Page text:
Wednesday, May 15, 2013

Sweet Mercy by Ann Tatlock - Review, Excerpt, and Giveaway!

Sweet Mercy

Stunning coming-of-age drama set during the Great Depression and Prohibition
When Eve Marryat's father is laid off from the Ford Motor Company in 1931, he is forced to support his family by leaving St. Paul, Minnesota, and moving back to his Ohio roots. Eve's uncle Cyrus has invited the family to live and work at his Marryat Island Ballroom and Lodge.
Eve can't wait to leave St. Paul, a notorious haven for gangsters. At seventeen, she considers her family to be "good people," not lawbreakers like so many in her neighborhood. Thrilled to be moving to a "safe haven," Eve soon forms an unlikely friendship with a strange young man named Link, blissfully unaware that her uncle's lodge is anything but what it seems.
When the reality of her situation finally becomes clear, Eve is faced with a dilemma. Does she dare risk everything by exposing the man whose love and generosity is keeping her family from ruin? And when things turn dangerous, can she trust Link in spite of appearances?

My Review:
5 Stars!
The book starts off with Eve taking her ten year old grandson to the Marryat Island Ballroom and Lodge. She sits down with her Grandson to tell him about her time there at the lodge back in 1931.
In 1931, and the Ford Motor Company in St Paul Minnesota just closed down, leaving her father out of work. Eve did not like where she lived anyway because there were to many gangsters and she witnessed a murder. They get a call from relative in Ohio who owns and runs the Marryat Island Ballroom and Lodge telling them if they want work to move there and they can work at the Lodge. The decision was made. Eve was very happy.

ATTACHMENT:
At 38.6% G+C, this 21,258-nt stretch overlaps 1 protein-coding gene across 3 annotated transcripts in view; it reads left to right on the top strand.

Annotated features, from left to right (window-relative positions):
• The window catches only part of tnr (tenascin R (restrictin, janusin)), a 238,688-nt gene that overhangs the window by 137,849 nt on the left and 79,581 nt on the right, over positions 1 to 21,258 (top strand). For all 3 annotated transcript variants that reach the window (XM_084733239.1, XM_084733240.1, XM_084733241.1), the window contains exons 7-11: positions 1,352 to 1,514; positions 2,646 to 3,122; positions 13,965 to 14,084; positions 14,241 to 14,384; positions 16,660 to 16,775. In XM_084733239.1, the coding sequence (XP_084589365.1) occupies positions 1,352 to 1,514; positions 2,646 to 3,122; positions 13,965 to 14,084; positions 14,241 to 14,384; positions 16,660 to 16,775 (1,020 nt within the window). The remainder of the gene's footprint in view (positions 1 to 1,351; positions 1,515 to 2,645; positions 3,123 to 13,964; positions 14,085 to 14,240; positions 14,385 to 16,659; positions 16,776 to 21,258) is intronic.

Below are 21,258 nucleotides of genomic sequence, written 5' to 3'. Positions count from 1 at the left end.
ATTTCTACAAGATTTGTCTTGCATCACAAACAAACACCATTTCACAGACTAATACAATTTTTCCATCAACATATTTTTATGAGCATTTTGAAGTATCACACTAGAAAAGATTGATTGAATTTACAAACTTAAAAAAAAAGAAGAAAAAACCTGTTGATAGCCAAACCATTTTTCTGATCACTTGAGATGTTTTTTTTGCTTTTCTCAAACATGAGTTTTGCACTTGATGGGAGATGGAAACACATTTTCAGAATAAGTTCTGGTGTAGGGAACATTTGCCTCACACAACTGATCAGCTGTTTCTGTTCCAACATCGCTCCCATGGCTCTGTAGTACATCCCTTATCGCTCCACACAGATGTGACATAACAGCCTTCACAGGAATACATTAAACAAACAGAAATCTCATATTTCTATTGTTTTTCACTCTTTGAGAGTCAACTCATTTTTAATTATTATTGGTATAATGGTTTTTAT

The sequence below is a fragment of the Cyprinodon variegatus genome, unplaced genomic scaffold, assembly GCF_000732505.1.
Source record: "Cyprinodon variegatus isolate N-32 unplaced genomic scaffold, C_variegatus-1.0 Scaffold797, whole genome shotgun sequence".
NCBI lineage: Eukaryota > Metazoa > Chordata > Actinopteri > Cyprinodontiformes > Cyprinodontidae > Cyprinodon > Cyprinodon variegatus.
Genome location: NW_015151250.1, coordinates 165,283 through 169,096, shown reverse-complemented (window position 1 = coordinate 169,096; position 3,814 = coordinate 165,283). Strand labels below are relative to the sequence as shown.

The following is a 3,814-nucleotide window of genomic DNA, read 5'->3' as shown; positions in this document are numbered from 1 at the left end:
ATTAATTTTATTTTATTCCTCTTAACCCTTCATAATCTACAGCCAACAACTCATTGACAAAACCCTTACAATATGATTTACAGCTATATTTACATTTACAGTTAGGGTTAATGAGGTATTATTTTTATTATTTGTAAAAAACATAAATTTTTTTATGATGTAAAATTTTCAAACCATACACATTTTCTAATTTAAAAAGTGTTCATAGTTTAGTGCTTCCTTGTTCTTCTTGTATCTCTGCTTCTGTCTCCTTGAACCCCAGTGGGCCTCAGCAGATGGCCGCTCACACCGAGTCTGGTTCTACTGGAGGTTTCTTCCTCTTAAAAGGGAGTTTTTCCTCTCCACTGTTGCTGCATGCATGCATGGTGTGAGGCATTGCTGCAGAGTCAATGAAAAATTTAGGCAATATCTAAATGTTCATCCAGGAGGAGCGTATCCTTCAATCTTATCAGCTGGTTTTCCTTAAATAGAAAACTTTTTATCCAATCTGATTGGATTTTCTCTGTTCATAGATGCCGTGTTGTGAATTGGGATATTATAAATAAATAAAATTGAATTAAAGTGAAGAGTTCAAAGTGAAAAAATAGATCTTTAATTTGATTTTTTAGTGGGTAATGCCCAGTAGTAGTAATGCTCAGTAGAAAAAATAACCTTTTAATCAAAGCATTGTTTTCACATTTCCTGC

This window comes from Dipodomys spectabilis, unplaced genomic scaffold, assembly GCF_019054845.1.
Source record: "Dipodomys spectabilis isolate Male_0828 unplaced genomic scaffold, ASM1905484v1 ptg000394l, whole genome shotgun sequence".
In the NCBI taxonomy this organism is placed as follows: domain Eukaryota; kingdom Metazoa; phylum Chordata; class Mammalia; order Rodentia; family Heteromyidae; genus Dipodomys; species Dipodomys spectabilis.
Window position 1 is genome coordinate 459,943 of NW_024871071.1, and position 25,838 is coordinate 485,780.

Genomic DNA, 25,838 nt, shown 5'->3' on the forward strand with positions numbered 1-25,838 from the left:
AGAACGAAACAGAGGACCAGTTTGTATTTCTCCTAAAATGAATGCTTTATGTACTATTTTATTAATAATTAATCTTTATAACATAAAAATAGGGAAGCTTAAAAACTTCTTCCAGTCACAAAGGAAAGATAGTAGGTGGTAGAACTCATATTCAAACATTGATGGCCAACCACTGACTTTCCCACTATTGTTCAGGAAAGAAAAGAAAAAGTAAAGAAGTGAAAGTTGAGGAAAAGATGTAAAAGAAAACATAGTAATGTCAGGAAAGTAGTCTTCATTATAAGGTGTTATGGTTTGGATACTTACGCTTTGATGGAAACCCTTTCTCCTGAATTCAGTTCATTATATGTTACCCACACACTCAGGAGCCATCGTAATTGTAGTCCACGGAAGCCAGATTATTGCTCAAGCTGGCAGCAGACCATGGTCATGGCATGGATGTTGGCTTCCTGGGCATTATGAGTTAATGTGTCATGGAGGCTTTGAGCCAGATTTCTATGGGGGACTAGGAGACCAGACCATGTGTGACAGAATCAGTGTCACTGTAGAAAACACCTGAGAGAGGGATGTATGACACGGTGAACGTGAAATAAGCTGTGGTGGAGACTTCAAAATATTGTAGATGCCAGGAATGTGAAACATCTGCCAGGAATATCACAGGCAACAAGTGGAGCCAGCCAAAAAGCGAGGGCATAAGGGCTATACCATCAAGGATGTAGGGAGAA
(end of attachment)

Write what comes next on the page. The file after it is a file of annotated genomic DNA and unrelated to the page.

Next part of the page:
It is in Ohio that Eve, at seventeen, learns that what is right in life doesn't always follow the law. Her naive eyes are opened wide to a lot of things that happen, but life happens. People need to make money, and people come from many different backgrounds, too. Sometimes breaking the law, such as during this era of Prohibition is the only way for families to put food on their table. She knew there were bad things that went on, such as when they lived in St Paul, Minnesota, where she was so glad they moved away from but it was different here and she believed nothing like Minnesota. Although, here in Ohio she had her eyes opened by so many different types of things. 
Prohibition played a central role in Eve's story. At first what she thought was going to float down the river, like Castor Oil, was so strange until she finds out it was moonshine. She knew she could not report it to the authorities, yet she was challenged to, but did not or else her whole family would be broken up. This is where she starts learning that life and living life can be two separate things, but not necessarily wrong after all. Sometimes you have to do whatever you can to survive. Her naive eyes started to open.